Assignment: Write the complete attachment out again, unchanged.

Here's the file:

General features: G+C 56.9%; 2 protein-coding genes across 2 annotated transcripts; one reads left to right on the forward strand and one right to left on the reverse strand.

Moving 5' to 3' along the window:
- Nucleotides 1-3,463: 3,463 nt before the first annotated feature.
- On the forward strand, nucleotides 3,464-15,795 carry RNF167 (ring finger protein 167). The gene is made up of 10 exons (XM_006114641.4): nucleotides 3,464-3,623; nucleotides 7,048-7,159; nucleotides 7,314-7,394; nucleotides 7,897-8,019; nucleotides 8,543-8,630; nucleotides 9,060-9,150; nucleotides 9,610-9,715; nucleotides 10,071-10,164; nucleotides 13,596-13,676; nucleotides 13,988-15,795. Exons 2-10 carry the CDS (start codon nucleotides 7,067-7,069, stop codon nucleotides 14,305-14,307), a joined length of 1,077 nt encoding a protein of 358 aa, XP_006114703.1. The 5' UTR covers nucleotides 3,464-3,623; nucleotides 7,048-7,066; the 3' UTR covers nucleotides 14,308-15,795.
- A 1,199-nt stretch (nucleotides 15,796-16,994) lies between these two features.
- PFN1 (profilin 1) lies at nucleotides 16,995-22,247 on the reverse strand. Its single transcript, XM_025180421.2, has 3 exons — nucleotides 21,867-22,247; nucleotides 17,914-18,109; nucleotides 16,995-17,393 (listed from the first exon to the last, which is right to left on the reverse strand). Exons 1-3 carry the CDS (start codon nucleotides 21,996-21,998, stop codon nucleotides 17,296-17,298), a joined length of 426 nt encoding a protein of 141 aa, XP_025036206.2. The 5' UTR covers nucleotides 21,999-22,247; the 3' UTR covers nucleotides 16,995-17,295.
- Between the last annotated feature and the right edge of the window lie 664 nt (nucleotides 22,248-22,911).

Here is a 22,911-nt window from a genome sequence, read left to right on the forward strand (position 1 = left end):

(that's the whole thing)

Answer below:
General features: G+C 56.9%; 2 protein-coding genes across 2 annotated transcripts; one reads left to right on the forward strand and one right to left on the reverse strand.

Moving 5' to 3' along the window:
- Nucleotides 1-3,463: 3,463 nt before the first annotated feature.
- On the forward strand, nucleotides 3,464-15,795 carry RNF167 (ring finger protein 167). The gene is made up of 10 exons (XM_006114641.4): nucleotides 3,464-3,623; nucleotides 7,048-7,159; nucleotides 7,314-7,394; nucleotides 7,897-8,019; nucleotides 8,543-8,630; nucleotides 9,060-9,150; nucleotides 9,610-9,715; nucleotides 10,071-10,164; nucleotides 13,596-13,676; nucleotides 13,988-15,795. Exons 2-10 carry the CDS (start codon nucleotides 7,067-7,069, stop codon nucleotides 14,305-14,307), a joined length of 1,077 nt encoding a protein of 358 aa, XP_006114703.1. The 5' UTR covers nucleotides 3,464-3,623; nucleotides 7,048-7,066; the 3' UTR covers nucleotides 14,308-15,795.
- A 1,199-nt stretch (nucleotides 15,796-16,994) lies between these two features.
- PFN1 (profilin 1) lies at nucleotides 16,995-22,247 on the reverse strand. Its single transcript, XM_025180421.2, has 3 exons — nucleotides 21,867-22,247; nucleotides 17,914-18,109; nucleotides 16,995-17,393 (listed from the first exon to the last, which is right to left on the reverse strand). Exons 1-3 carry the CDS (start codon nucleotides 21,996-21,998, stop codon nucleotides 17,296-17,298), a joined length of 426 nt encoding a protein of 141 aa, XP_025036206.2. The 5' UTR covers nucleotides 21,999-22,247; the 3' UTR covers nucleotides 16,995-17,295.
- Between the last annotated feature and the right edge of the window lie 664 nt (nucleotides 22,248-22,911).

Here is a 22,911-nt window from a genome sequence, read left to right on the forward strand (position 1 = left end):